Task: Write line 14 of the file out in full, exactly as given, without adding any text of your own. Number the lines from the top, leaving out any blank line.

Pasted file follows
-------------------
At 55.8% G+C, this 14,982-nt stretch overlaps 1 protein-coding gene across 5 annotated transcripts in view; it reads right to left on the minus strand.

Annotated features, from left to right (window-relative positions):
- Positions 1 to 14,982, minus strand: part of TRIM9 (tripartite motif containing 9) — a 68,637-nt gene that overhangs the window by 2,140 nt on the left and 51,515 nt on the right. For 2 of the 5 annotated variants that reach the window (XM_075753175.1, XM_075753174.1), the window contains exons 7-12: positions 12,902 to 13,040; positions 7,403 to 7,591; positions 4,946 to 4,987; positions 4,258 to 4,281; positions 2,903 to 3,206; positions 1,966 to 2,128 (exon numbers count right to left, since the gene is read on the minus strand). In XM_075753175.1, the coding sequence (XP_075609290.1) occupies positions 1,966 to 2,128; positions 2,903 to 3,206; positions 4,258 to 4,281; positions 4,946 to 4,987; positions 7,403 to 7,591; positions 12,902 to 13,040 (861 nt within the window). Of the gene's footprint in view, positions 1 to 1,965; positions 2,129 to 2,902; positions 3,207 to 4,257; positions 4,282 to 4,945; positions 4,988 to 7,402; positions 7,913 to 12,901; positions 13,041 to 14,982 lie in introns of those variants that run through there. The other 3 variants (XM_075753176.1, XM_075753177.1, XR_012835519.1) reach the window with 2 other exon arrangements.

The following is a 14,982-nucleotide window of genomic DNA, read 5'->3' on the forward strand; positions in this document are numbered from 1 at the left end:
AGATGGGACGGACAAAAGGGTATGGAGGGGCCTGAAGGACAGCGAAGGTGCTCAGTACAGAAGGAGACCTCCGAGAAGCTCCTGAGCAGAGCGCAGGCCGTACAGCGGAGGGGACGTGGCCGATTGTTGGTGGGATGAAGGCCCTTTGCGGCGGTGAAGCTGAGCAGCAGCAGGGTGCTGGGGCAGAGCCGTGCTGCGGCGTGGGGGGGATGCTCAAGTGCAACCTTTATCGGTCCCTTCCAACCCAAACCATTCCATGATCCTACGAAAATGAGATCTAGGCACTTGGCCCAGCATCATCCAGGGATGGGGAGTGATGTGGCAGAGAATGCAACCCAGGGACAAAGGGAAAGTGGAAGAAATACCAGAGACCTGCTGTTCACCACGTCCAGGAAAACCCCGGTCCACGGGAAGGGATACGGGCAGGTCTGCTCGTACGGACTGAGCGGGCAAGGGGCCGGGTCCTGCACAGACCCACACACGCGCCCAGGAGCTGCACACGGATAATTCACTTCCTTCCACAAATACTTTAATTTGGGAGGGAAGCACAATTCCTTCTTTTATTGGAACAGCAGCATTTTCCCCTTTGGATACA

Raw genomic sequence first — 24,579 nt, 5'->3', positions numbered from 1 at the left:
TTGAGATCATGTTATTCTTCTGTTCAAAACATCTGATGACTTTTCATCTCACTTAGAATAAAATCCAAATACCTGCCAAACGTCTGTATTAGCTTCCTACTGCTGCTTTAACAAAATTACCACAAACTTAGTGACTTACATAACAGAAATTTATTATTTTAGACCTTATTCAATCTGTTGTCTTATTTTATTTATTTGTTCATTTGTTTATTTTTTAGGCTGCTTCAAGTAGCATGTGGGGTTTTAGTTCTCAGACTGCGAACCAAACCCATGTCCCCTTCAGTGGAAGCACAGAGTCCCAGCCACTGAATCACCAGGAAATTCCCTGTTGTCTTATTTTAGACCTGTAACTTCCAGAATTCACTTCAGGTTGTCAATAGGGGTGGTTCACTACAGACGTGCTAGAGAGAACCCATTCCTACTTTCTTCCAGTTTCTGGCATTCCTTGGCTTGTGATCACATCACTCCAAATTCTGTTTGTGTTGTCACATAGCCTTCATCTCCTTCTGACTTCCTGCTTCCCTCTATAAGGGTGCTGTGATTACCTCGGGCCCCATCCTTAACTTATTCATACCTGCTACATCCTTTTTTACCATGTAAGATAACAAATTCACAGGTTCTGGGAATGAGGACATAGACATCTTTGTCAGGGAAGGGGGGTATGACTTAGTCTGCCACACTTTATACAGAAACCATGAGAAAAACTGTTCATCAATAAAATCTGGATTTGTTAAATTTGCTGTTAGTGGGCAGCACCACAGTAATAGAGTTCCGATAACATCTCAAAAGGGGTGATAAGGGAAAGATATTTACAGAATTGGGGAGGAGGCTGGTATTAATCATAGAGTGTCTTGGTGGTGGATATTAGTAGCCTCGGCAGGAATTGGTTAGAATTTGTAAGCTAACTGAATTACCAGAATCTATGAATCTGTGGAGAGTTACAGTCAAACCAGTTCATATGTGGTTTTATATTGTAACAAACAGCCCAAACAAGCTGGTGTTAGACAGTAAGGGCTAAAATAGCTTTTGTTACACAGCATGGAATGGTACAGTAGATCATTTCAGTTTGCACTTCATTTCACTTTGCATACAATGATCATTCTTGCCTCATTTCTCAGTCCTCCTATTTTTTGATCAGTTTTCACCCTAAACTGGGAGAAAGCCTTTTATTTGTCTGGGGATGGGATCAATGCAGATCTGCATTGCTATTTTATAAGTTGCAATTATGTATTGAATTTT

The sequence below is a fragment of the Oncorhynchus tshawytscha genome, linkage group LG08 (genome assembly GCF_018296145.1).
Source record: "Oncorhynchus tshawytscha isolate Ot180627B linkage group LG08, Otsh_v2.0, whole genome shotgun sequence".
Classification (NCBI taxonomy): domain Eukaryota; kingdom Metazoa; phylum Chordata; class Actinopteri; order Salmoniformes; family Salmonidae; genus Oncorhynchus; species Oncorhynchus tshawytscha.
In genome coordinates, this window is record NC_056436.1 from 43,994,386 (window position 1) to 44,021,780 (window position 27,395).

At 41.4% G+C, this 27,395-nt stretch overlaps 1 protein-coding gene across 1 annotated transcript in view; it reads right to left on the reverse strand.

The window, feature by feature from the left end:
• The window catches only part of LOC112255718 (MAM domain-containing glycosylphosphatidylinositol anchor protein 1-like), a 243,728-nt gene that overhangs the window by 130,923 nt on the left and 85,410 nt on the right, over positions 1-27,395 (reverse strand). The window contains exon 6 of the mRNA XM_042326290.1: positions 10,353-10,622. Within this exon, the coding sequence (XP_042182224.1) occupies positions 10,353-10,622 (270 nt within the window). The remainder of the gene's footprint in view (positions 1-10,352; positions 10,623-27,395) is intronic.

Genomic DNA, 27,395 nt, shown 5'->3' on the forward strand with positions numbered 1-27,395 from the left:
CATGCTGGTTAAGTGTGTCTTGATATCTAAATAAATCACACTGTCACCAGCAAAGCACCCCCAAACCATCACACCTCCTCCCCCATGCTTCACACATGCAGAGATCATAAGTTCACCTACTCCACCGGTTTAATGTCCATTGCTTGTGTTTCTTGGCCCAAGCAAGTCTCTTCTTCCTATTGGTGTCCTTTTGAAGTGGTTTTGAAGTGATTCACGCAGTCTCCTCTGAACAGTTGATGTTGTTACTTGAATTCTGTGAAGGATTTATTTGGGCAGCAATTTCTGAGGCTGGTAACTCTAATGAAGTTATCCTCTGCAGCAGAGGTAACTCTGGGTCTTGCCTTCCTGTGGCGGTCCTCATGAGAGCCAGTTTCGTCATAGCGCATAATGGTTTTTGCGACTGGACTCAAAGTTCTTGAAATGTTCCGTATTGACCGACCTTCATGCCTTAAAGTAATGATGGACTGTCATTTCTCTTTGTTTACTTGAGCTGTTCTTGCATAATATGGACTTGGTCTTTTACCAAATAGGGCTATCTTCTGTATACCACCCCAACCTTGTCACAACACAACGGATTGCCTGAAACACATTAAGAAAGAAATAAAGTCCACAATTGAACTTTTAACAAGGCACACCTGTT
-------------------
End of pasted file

• The window catches only part of LOC112255718 (MAM domain-containing glycosylphosphatidylinositol anchor protein 1-like), a 243,728-nt gene that overhangs the window by 130,923 nt on the left and 85,410 nt on the right, over positions 1-27,395 (reverse strand). The window contains exon 6 of the mRNA XM_042326290.1: positions 10,353-10,622. Within this exon, the coding sequence (XP_042182224.1) occupies positions 10,353-10,622 (270 nt within the window). The remainder of the gene's footprint in view (positions 1-10,352; positions 10,623-27,395) is intronic.